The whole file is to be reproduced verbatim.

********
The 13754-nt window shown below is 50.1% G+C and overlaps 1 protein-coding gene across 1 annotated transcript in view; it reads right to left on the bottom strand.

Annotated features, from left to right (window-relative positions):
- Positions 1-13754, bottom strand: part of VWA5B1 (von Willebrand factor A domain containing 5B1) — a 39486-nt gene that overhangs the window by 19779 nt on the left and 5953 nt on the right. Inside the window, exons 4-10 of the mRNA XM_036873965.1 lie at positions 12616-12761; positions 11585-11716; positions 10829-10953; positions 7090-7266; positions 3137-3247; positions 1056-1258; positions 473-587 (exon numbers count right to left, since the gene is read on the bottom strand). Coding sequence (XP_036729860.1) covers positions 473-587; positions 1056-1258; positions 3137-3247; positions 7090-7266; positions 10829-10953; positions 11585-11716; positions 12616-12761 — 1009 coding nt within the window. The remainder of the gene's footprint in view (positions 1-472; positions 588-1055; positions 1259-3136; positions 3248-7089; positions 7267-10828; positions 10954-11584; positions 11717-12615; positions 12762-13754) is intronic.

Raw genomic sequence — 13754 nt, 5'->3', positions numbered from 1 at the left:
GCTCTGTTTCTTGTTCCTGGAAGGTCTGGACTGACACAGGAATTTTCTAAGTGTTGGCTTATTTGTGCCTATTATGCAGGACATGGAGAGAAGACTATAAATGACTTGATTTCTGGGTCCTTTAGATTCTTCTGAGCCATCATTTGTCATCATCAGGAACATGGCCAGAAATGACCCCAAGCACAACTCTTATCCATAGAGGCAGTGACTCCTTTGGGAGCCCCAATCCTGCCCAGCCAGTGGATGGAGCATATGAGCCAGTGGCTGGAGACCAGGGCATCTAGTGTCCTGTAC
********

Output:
The 13754-nt window shown below is 50.1% G+C and overlaps 1 protein-coding gene across 1 annotated transcript in view; it reads right to left on the bottom strand.

Annotated features, from left to right (window-relative positions):
- Positions 1-13754, bottom strand: part of VWA5B1 (von Willebrand factor A domain containing 5B1) — a 39486-nt gene that overhangs the window by 19779 nt on the left and 5953 nt on the right. Inside the window, exons 4-10 of the mRNA XM_036873965.1 lie at positions 12616-12761; positions 11585-11716; positions 10829-10953; positions 7090-7266; positions 3137-3247; positions 1056-1258; positions 473-587 (exon numbers count right to left, since the gene is read on the bottom strand). Coding sequence (XP_036729860.1) covers positions 473-587; positions 1056-1258; positions 3137-3247; positions 7090-7266; positions 10829-10953; positions 11585-11716; positions 12616-12761 — 1009 coding nt within the window. The remainder of the gene's footprint in view (positions 1-472; positions 588-1055; positions 1259-3136; positions 3248-7089; positions 7267-10828; positions 10954-11584; positions 11717-12615; positions 12762-13754) is intronic.

Raw genomic sequence — 13754 nt, 5'->3', positions numbered from 1 at the left:
GCTCTGTTTCTTGTTCCTGGAAGGTCTGGACTGACACAGGAATTTTCTAAGTGTTGGCTTATTTGTGCCTATTATGCAGGACATGGAGAGAAGACTATAAATGACTTGATTTCTGGGTCCTTTAGATTCTTCTGAGCCATCATTTGTCATCATCAGGAACATGGCCAGAAATGACCCCAAGCACAACTCTTATCCATAGAGGCAGTGACTCCTTTGGGAGCCCCAATCCTGCCCAGCCAGTGGATGGAGCATATGAGCCAGTGGCTGGAGACCAGGGCATCTAGTGTCCTGTAC